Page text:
A popular way to determine the ages of biological substances no more than 50,000 years old is to measure the decay of carbon-14 into nitrogen-14.This process begins as soon as a living thing dies and is unable to produce more carbon-14.These different versions of elements are called isotopes, and small quantities of radioactive isotopes often occur in nature.For instance, a small amount of carbon exists in the atmosphere as radioactive carbon-14, and the amount of carbon-14 found in fossils allows paleontologists to determine their age. Marina Chicurel - Can Organisms Speed Their Own Evolution? : A Christian Biologist's In-Depth Look at the Evidence Reveals a Surprising Harmony Between Science and God (3.6MB)Bob Altemeyer - The Authoritarians (1.32 MB)National Academy of Science - Science, Evolution, and Creationism (3.16 MB)John Woodmorappe - Radiometric Geochronology Reappraised (3.35MB)Defining Reasonableness Online: A Case Study of an Internet Forumabout the Creation / Evolution Controversy John A Davison - A Prescribed Evolutionary Hypothesis Charlie Rose Show - Discussion About Charles Darwin (w/ EO Wilson & James Watson)New Scientist - Are We Still Evolving?Scientists know how quickly radioactive isotopes decay into other elements over thousands, millions and even billions of years.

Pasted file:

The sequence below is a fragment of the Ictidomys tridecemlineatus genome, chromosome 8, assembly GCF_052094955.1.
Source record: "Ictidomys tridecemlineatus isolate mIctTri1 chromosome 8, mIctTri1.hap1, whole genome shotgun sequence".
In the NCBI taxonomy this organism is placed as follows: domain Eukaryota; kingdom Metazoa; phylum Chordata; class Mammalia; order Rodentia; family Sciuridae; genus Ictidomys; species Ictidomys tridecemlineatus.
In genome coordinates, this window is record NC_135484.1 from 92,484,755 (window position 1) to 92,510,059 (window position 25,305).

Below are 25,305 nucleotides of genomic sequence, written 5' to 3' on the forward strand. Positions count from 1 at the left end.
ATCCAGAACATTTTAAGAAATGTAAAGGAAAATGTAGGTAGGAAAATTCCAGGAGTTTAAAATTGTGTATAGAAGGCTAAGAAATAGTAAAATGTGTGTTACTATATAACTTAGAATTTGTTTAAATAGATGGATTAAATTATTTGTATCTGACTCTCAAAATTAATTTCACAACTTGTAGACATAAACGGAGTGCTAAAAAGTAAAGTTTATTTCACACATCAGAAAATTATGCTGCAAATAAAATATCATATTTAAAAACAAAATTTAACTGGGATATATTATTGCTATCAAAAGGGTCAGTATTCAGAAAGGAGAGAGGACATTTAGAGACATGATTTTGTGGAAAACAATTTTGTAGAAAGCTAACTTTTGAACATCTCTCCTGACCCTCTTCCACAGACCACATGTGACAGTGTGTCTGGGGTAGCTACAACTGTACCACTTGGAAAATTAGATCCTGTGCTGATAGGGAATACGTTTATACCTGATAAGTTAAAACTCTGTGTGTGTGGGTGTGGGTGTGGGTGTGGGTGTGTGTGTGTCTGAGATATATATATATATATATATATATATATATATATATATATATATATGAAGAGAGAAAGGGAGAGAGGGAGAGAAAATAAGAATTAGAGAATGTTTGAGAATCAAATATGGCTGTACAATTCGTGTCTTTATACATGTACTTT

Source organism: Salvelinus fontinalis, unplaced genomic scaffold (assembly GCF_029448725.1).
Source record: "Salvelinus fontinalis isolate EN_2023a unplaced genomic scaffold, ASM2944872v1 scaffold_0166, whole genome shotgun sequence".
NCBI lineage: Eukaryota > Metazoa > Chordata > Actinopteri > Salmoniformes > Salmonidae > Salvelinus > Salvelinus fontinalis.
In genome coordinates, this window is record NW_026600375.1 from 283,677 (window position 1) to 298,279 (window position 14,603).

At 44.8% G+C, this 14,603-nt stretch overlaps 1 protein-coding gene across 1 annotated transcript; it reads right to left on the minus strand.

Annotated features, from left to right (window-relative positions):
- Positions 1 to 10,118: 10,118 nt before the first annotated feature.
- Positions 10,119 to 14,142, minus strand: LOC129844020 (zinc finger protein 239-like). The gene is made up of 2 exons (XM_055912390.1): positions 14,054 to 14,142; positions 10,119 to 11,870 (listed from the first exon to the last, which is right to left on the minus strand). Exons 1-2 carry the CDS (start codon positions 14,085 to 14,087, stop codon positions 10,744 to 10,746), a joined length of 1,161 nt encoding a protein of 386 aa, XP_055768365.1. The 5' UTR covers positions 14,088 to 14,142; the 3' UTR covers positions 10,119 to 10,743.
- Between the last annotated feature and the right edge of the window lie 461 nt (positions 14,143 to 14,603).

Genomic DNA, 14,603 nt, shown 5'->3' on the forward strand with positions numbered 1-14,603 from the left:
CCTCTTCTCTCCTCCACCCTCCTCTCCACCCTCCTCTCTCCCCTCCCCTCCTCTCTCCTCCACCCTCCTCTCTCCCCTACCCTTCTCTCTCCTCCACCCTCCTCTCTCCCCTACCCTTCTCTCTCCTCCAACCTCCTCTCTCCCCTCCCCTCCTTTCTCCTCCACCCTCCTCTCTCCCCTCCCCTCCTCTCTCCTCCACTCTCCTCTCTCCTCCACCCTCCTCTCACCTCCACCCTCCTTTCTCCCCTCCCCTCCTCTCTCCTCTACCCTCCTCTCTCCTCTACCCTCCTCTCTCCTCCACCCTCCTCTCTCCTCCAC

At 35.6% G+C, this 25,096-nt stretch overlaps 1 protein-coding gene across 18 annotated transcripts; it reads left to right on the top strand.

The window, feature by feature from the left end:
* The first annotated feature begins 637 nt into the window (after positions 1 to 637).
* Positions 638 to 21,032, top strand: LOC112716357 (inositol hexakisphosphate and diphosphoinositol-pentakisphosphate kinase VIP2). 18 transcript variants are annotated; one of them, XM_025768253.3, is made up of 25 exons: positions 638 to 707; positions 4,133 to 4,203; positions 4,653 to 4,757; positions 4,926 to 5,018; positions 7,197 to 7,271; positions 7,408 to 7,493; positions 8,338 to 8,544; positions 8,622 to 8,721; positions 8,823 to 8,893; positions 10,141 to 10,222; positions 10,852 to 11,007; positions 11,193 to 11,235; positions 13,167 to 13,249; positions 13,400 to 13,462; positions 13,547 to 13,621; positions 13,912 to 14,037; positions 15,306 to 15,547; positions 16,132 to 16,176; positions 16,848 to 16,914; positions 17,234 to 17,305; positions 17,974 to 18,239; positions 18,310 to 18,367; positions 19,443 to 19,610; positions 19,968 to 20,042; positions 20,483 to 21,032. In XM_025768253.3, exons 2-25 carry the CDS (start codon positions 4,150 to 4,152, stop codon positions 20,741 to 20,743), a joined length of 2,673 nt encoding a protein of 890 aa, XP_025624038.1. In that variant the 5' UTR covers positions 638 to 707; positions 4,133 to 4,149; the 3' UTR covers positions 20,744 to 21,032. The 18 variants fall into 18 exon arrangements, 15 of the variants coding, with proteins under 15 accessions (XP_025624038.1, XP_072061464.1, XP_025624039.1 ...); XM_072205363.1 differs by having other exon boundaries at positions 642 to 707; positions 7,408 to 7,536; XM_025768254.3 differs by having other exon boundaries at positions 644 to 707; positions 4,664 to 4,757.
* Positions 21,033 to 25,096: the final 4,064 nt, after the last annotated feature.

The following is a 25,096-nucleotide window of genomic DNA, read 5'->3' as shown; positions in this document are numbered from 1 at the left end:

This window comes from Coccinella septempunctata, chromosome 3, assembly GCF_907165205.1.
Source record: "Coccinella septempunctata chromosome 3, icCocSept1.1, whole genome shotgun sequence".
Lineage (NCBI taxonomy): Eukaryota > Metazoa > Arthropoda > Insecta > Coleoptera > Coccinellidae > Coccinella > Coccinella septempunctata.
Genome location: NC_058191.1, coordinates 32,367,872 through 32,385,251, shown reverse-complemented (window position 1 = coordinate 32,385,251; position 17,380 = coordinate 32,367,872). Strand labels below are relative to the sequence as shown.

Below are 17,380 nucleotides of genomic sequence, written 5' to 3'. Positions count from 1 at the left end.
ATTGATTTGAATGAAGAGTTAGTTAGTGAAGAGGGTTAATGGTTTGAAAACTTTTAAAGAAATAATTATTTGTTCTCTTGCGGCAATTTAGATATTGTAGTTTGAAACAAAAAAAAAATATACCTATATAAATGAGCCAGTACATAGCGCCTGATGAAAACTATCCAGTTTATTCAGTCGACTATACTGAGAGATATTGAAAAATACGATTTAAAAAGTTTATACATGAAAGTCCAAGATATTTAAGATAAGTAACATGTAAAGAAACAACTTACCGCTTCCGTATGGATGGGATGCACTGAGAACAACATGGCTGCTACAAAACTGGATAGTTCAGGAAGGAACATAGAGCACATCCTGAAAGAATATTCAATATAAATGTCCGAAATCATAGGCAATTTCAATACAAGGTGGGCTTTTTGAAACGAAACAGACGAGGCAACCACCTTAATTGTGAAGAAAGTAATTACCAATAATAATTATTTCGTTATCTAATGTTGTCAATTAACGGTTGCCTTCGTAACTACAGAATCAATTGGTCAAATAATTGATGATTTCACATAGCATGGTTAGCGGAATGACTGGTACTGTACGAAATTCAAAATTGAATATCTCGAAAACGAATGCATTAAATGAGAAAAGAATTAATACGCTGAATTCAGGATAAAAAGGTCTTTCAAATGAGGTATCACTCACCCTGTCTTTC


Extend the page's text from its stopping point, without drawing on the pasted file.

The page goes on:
Many of these theories sought to describe light as a ray -- a straight line moving from one point to another.You can travel on it or jump in it to cool off on hot summer days.Many of the products that you use every day contain it or were manufactured using it.The atomic number is the number of protons in an atom, and isotopes have the same atomic number but differ in the number of neutrons. For instance, you might have read about it in discussions of nuclear energy, the Fukushima reactor tragedy, or the development of nuclear weapons.It also shows up in popular culture: many superheroes’ origin stories involve radiation exposure, for instance—or, in the case of Spider-Man, a bite from a radioactive spider.Wall Street Journal - Intelligent Design Intrigues, but Is It Science?